I think that very often you just can't tell how durable a tool is until you put it under the stress you bought it to handle. You just have to make your judgement and take your chance, and brand names are not always reliable - especially since, as so many of our lost engineering companies show, they sometimes rest on their laurels once established, and lose their drive.

pgk pgk13/02/2018 10:56:20
980 forum posts
278 photos

The discussions are never that simple. I'm pleased that he OP made the point that price is what it can be sold for and not alway a reflection of quality. Quality is sometimes obvious from balance, construction materials etc but brand names get sold, are subject to hype and rumour too and then there's the changing cost of technolgy and new innovation.. brushless and inverter motors, better and worse control boards and changing legislations on components for less toxicity.

In machinign I'm just a hobbyist so generally it's the cheapest that will do the job but in my past professional life I owned lots of equipment and tools (surgical and support) and the biggest problem there was not so much the quality of the tools but how staff used and abused them. When the first carbide insert scissors and clamps came out they were very expensive and superb... but they still didn't survive being lost or dropped or tossed haphazardly into sterilizers and bounced against each other by folk in a rush.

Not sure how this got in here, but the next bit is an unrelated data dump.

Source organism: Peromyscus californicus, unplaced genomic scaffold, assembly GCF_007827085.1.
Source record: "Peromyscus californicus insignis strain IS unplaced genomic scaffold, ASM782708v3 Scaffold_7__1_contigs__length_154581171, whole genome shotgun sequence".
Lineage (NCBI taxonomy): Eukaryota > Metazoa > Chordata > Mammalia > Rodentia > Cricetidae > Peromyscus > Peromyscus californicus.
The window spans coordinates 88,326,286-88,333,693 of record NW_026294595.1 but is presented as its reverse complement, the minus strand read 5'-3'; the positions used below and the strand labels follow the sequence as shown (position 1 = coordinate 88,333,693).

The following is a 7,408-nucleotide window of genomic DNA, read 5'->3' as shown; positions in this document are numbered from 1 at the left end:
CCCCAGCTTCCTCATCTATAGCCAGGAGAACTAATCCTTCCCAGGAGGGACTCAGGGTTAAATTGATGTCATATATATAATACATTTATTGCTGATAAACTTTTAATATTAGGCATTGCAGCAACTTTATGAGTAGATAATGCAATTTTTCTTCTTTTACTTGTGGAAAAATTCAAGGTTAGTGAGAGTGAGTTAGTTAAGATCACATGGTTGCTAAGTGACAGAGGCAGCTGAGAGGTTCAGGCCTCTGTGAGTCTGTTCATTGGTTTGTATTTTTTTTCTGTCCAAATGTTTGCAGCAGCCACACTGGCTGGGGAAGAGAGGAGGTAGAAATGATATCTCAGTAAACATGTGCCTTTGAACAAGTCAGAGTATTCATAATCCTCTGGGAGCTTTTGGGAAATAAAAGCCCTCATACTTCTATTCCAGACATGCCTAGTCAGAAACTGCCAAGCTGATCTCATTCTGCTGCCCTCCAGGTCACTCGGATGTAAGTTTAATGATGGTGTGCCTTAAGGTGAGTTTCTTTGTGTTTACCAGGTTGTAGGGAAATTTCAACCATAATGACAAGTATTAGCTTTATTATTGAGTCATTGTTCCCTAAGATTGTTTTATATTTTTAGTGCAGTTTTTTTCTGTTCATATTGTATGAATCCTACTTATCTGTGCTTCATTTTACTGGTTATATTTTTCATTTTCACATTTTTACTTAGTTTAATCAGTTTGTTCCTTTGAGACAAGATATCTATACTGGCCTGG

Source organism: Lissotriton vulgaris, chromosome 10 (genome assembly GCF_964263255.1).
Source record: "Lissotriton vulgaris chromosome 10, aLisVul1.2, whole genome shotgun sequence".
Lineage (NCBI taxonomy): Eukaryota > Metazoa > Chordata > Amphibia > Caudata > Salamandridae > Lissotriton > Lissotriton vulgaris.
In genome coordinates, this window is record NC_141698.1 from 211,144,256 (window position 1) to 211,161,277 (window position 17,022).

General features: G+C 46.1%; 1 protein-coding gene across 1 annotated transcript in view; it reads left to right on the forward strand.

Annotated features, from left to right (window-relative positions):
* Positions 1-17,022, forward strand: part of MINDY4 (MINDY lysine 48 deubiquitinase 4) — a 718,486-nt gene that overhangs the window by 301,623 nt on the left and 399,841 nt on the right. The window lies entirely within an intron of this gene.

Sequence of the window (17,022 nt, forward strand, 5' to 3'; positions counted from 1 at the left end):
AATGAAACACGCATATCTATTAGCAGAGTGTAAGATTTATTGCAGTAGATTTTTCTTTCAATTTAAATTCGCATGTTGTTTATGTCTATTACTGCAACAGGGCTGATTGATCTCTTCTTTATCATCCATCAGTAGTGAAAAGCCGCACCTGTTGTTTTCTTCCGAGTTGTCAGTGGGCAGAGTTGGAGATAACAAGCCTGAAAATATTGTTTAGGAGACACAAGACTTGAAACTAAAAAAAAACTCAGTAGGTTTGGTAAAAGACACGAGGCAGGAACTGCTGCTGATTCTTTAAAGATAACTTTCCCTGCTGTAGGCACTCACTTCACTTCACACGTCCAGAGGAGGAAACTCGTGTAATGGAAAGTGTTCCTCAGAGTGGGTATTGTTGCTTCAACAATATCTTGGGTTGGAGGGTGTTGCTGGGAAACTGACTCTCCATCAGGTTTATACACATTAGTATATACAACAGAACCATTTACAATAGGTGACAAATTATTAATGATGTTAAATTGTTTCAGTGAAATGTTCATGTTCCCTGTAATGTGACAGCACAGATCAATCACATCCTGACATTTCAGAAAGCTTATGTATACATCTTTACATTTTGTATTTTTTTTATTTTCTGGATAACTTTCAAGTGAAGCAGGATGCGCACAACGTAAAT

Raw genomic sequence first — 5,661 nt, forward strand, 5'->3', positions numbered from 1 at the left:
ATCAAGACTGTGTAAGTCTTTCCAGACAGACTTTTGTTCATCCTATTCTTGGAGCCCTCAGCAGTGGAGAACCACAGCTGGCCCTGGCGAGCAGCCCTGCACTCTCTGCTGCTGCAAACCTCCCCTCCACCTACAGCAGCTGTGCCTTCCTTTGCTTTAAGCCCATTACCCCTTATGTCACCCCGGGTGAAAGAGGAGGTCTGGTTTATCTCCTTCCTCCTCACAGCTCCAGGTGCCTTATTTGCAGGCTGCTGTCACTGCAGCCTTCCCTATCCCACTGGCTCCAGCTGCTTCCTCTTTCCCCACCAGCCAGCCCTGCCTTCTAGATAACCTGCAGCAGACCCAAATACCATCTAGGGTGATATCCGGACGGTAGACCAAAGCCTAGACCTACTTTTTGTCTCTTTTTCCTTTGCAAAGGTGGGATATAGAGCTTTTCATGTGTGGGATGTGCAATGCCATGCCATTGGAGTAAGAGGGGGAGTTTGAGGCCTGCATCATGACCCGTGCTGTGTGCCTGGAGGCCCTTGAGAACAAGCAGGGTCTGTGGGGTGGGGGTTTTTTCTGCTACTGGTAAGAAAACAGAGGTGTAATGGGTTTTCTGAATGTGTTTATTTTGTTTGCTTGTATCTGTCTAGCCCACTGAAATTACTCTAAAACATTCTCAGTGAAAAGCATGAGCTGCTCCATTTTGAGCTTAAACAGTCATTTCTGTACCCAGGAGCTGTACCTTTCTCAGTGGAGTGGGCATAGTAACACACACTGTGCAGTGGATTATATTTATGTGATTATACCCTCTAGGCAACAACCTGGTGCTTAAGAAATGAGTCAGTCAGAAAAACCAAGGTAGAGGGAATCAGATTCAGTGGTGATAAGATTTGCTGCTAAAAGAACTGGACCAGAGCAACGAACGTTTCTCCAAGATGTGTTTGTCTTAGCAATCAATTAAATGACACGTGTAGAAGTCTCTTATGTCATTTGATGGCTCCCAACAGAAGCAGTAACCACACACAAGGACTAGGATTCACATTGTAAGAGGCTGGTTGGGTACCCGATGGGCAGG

The most dramatic cost change was with washing machines. We ran ours non-stop 8am to 9pm - load after load. i used to buy mid-priced domestic units and the manufacturers always gave me an extended guarantee saying that they supported them in childrens playgroups etc so they'd support my use too. The repair chaps caried common pares and used to turn up at least monthly to put on new doors where my staff broke the catches and we physically wore the machines out within 2 years.. so I bought another one. We ran two so we always had a spare.

Then they brought out the new backflow regs and wouldn't let me retrofit in-line backflow protection and for various reasons we couldn't fit the air-gap headers demanded. So we rented an 'industrial quality' machine with in-built backflow protection and guaranteed next day response. It cost half the price of a bought new domestic machine to hire per month. It broke down almost as often and the repair folk would turn out as promised within 24hrs.. identify the problem but then order parts and we'd wait a week before they actually fixed it. Basically they were the same machines with a little change to the internal plumbing and in a stainless steel cabinet.

But sometimes brand quality does work out. I had 15 mitsubishi a/c units.. serviced every 6 mths. Over the years we needed 4 new motherboards and several new pumps. For my home I bought daikin and over almost the same time period never had it serviced and never had a problem. The savings in servicing costs alone would have more than paid for replacements.